Kenya – annual mangrove planting events in Mombasa
For the past three years, AKF and the Aga Khan Hospital Mombasa (AKHM) have facilitated community-led mangrove restoration efforts in Tudor Creek, Mombasa. Mombasa is a coastal city in southern Kenya and has around 3,700 hectares of mangroves. These peri-urban forests have become heavily degraded due to illegal harvesting, land encroachment and reclamation, waste dumping, and pollution. In Tudor Creek specifically, over 80% of mangroves have been lost in recent years.
In collaboration with other Aga Khan Development Network agencies and institutions – including Aga Khan Academies, Aga Khan Education Services, Madrasa Early Childhood Programme and Diamond Trust Bank – as well as the Kenya Forest Service and many local civil society organisations, AKF and AKHM launched the ‘Plant Your Age’ mangrove planting initiative in 2019. For one day every year, community members are invited to plant the number of mangrove seedlings equivalent to their age.
In 2019, 600 seedlings were planted, in 2020 the number increased to 3,000, and at the most recent event in November 2021, 5,000 mangroves were planted at Tudor Creek. The trees planted in previous years have been nurtured by local people and have seen an impressive 85% survival rate despite ongoing deforestation. These annual events are set to continue, and with the number of seedlings planted increasing year on year, together we hope to conserve and restore Mombasa’s rich coastal habitats for the benefit of local people and the environment.
Mozambique – sustainable beekeeping in Nampula’s mangroves
AKF’s latest community-led mangrove conservation initiative began in April 2022 in Nampula province, northern Mozambique. Here, local livelihoods are highly dependent on the surrounding natural environment, from fisheries to cotton production. Climate change is threatening these livelihoods and the quality of life of local communities, which is why AKF is supporting sustainable alternative livelihoods that protect local habitats.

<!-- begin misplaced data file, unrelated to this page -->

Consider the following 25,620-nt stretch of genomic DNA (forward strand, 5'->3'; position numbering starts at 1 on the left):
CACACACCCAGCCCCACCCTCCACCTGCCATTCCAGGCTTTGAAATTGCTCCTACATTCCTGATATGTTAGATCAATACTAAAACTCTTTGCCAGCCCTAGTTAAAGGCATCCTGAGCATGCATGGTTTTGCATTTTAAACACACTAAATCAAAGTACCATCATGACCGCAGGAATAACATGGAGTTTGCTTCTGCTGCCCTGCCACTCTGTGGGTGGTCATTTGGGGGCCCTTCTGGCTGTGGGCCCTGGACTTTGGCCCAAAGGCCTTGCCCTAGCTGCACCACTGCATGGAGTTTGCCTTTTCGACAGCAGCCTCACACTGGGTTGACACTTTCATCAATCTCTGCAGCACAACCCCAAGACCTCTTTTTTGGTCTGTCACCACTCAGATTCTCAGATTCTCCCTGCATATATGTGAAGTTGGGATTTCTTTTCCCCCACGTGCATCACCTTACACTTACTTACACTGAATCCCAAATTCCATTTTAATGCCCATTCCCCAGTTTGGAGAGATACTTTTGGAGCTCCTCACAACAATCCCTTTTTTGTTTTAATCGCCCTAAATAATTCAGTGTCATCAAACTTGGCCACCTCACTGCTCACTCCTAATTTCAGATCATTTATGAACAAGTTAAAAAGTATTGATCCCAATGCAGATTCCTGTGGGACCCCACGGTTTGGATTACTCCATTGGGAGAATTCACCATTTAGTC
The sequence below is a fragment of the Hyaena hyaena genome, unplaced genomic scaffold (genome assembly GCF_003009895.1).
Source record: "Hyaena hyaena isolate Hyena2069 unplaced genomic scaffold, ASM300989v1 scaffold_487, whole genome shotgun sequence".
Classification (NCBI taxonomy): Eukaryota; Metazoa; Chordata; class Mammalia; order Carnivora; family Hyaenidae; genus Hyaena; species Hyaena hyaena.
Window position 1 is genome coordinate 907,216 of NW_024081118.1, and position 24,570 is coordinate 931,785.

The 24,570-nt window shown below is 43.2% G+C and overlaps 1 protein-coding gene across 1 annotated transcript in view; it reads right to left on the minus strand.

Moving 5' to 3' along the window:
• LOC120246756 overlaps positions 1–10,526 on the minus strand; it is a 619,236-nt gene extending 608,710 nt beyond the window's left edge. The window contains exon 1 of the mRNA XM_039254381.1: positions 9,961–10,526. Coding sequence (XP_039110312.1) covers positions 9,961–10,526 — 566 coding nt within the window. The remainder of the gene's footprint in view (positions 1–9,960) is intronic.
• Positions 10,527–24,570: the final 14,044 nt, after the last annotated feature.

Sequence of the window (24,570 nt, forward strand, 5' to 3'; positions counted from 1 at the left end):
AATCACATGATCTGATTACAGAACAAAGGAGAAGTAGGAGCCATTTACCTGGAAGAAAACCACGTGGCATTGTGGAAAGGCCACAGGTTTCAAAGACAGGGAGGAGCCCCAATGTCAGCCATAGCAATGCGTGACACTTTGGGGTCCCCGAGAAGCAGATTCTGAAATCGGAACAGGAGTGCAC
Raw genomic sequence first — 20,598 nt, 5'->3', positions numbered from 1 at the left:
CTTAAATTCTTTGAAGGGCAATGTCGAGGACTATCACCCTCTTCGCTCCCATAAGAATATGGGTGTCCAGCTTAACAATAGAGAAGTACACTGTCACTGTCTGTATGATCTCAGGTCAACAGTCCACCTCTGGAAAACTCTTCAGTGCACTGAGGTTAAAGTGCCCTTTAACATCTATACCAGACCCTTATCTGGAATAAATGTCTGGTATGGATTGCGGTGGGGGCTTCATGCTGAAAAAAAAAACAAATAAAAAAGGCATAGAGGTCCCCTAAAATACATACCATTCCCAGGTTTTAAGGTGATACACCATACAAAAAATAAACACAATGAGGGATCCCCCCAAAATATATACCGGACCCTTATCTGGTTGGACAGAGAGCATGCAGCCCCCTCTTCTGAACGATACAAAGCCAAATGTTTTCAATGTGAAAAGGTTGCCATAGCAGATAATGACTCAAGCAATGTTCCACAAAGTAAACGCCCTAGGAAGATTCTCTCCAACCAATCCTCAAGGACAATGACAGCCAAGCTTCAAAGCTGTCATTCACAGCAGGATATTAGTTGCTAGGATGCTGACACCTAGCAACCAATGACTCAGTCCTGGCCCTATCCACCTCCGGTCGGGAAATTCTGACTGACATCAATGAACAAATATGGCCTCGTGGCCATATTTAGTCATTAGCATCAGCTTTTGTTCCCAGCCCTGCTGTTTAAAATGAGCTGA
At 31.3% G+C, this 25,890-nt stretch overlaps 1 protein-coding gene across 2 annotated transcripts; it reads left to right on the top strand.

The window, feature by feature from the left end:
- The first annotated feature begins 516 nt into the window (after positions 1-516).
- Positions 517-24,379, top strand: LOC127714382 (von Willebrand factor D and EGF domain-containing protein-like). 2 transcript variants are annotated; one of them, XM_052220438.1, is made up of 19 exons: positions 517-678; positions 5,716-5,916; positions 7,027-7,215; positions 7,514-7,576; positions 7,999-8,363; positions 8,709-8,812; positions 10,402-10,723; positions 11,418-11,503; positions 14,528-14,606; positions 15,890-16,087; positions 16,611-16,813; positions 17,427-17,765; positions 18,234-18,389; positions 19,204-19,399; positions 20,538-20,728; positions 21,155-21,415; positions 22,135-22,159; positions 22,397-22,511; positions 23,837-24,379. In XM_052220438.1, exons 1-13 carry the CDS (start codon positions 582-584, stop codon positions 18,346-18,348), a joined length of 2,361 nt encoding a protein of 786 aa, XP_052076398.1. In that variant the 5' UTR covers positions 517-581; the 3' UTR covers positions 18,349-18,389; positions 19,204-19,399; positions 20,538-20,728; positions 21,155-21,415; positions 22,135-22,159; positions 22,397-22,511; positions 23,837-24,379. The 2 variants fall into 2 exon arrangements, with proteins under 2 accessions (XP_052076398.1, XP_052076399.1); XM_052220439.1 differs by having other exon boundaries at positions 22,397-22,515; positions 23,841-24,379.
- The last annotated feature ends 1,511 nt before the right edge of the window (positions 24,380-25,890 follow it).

With support from Prince Sadruddin Aga Khan Fund for Environment, AKF is working with 18 women’s associations in Nampula to support beekeeping as an alternative livelihood. In Nampula, beekeeping is carried out in the protective shelter of mangrove forests because of their constant supply of nectar and pollen and unlimited source of water. Therefore, in order to develop beekeeping as a sustainable source of income, it is necessary for the women and their communities to conserve and restore the surrounding mangrove forests.
The first phase of the project was recently completed, seeing 50 hectares of new mangrove forest planted and 250 hectares of existing mangroves protected. In total, this project aims to plant around 40,000 new mangrove trees and protect 750 hectares of existing mangroves. For these women, healthy mangrove forests means that they can continue to grow their beekeeping businesses, boosting income opportunities through honey production.
By engaging with local people in this way, we hope to support a culture of conservation and environmental stewardship amongst the communities in the places where we work. At AKF, we’ve seen first-hand that community-ownership is the key to unlock the long-term sustainability of development initiatives, whether they are seeking to improve health, education, livelihoods or the environment.
With thanks to the partners mentioned who are supporting these initiatives, including CIFF, AKHS Mombasa and Prince Sadruddin Aga Khan Fund for Environment.